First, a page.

The European Union/pharma industry Innovative Medicines Initiative (IMI) is setting new standards for sharing collaborative research and intellectual property (IP), allowing problems to be addressed which no individual company or institute can tackle alone, industry leaders said this week.

The Initiative is, uniquely, providing access to world-class research consortia across Europe, enabling those consortia to access new technologies, tools and knowledge, and establishing models for collaborative research that will be critical for future progress, Roch Doliveux, chief executive of UCB and IMI board member, told the Initiative’s annual Stakeholder Forum in Brussels this week.

Set up by the European Commission and the European Federation of Pharmaceutical Industries and Associations (EFPIA) to make the drug discovery and development process in Europe more efficient and enhance the region's pharma competitiveness, the IMI is, by a wide margin, the world’s biggest public-private partnership (PPP) in the field of life sciences R&D. It supports projects which focus on unmet needs common to the pharmaceutical industry and patients - the key concepts being pre-competitive research, open innovation and patient-tailored therapies.

The Initiative is set to run to 2017 with funding of 2 billion euros, 50% of which is supplied under the Commission’s Seventh Framework Programme (FP7), the other 50% being supplied mainly “in kind” by the EFPIA and its member companies.

So far, the industry has contributed over 215 million euros to IMI projects and expects this pace of investment to continue strongly, EFPIA director general Brian Ager told the Forum, adding: “this is not about specific products, it’s about the tools which will help us all move forward.”

Every year, the IMI launches a new Call for Proposals to support biopharma research activities which are focused on safety, efficacy, knowledge management and education and training.

15 projects selected from the first Call in 2008 are now up and running, involving 395 teams and a total budget of 281 million euros. Small and medium-sized enterprises (SMEs) are “very well represented” in these projects, said Philippe Cupers of the European Commission’s Directorate General (DG) Research, who told the Forum that the benefits available to the 24 participating SMEs include opportunities for networking, deal-making and private funding, access to multicentric studies on large cohorts and international visibility.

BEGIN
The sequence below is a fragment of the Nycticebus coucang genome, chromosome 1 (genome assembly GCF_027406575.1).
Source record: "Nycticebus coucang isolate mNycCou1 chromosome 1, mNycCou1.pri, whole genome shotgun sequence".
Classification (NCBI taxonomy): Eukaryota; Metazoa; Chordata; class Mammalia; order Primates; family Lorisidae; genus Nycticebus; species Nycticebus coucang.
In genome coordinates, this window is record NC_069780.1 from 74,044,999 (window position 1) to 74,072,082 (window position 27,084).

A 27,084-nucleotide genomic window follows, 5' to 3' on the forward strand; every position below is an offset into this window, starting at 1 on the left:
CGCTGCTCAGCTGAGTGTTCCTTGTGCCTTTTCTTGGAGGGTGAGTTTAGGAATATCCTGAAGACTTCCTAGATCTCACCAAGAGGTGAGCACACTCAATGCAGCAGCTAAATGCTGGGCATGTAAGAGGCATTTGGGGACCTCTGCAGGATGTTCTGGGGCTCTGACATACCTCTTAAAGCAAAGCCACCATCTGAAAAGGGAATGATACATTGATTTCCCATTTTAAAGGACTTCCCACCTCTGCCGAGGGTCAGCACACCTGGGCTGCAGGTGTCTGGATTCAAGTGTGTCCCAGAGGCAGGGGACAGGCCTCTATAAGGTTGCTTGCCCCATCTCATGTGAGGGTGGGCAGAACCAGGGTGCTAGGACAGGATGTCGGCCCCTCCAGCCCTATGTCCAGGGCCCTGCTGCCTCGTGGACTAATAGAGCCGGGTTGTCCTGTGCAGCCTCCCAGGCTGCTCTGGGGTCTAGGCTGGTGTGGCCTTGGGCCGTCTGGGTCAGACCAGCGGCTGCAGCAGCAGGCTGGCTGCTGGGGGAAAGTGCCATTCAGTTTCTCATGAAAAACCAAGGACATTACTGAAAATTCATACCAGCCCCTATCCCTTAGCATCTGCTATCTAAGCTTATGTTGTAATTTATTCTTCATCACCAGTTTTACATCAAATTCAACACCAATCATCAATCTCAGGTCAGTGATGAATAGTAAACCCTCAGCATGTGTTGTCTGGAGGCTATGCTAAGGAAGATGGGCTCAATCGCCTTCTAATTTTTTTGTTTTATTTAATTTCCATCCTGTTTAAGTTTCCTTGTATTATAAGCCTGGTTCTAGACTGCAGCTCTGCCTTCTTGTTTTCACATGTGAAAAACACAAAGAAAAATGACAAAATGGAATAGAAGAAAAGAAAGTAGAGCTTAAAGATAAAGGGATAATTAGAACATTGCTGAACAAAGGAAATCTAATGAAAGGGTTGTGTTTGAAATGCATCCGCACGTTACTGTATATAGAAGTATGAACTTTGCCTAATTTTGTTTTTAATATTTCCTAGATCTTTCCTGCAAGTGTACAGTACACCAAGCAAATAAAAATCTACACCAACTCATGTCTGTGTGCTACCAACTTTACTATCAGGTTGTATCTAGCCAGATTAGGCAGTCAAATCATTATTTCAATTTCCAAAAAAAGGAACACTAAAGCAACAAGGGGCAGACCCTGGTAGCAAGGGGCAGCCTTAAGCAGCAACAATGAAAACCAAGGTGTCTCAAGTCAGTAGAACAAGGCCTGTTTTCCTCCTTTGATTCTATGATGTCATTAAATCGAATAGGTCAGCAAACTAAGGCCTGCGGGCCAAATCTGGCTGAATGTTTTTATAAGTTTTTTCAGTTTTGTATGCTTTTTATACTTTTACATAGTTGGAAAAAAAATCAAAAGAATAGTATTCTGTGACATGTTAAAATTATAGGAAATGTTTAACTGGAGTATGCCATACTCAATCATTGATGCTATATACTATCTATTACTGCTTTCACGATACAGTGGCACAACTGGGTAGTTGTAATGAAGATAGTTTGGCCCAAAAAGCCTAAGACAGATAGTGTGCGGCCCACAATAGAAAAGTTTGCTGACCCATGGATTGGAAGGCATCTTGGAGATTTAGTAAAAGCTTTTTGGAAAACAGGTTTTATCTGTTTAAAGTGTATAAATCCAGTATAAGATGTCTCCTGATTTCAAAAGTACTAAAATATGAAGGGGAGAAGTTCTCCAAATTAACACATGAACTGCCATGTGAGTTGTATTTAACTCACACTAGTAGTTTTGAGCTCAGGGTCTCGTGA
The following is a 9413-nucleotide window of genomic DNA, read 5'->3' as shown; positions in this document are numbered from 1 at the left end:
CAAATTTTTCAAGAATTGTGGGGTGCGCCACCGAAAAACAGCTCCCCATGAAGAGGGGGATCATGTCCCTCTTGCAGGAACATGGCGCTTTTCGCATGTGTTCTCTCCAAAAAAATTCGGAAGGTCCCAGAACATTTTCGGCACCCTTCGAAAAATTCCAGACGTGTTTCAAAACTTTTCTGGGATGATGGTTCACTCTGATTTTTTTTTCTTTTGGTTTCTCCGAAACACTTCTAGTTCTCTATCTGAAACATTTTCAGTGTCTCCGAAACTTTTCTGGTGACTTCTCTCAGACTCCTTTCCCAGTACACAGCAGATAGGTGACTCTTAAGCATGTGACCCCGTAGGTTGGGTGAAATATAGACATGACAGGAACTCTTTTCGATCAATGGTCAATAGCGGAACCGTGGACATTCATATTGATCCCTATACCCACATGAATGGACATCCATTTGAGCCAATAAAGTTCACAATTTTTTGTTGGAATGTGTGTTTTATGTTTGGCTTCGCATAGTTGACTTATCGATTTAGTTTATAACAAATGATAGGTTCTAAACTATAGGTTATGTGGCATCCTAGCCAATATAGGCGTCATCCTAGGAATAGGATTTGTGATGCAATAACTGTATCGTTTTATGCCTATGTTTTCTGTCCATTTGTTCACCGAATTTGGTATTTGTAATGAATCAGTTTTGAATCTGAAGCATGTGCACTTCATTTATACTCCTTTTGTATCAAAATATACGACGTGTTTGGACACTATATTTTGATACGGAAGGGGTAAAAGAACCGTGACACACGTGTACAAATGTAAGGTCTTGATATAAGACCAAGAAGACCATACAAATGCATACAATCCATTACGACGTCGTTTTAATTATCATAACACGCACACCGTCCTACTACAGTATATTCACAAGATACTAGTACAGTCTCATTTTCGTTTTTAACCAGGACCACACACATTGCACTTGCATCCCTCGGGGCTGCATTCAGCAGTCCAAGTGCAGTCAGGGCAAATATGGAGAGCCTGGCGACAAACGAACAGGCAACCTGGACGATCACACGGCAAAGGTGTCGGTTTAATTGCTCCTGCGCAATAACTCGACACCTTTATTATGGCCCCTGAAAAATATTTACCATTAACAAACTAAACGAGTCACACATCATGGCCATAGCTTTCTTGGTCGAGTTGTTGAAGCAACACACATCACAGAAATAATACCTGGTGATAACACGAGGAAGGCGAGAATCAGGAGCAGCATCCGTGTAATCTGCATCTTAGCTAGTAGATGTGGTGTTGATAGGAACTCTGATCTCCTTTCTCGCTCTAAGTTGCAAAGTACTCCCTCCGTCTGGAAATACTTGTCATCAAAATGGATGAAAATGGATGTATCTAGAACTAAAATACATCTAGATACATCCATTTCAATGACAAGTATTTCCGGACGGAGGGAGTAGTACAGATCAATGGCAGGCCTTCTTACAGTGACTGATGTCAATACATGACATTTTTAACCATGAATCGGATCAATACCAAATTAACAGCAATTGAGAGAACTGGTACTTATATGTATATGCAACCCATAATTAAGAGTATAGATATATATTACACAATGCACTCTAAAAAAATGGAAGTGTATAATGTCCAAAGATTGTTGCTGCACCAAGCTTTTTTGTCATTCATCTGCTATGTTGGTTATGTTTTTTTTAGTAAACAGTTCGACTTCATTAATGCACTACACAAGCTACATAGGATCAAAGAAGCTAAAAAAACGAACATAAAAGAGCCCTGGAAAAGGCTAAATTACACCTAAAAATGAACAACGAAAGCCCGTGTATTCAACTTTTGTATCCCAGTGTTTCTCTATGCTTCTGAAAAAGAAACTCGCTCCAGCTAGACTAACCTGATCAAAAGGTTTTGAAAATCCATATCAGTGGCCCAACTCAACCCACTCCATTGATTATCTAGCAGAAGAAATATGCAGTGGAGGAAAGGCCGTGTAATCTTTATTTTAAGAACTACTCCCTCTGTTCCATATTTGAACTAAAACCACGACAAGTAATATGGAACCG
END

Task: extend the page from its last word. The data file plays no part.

However, he added that involvement in IMI projects can also present SMEs with problems in terms of the transfer or sharing of IP and know-how, diffusion of sensitive information and administrative burden.

But Stavros Malas, chairman of the EU States Representative Group (SRG), forecast that the IP issues should be resolved before the Third Call for Proposals, scheduled for the third quarter of this year. He welcomed the “tremendous response” to the first two calls, which together have attracted 258 expressions of interest from over 2,400 participants.

IMI executive director Michel Goldman said that experience with the Initiative so far has provided “proof of concept” evidence for this kind of PPP, and that the IMI is more than an industry/academia PPP, as evidenced by the successful involvement of SMEs, regulatory agencies and patient organisations in IMI projects. However, it has also become clear that the boundaries of pre-competitive research and IP rules can be difficult to define, he added.

During the Forum, it was announced that the “indicative” topic titles for this autumn’s Third Call for Proposals will be:
safety: - assessment of drug-induced toxicity in relevant organs/surrogates for early drug failure, and - immunological safety of biopharmaceuticals;
efficacy: - improving the infrastructure for tuberculosis medicines, - enhancing translation in neurological disease, and – development of personalised medicine approaches in diabetes;
education and training: - fostering a broader understanding of pharmaceutical R&D in the wider public, with training programmes for the “informed patent.”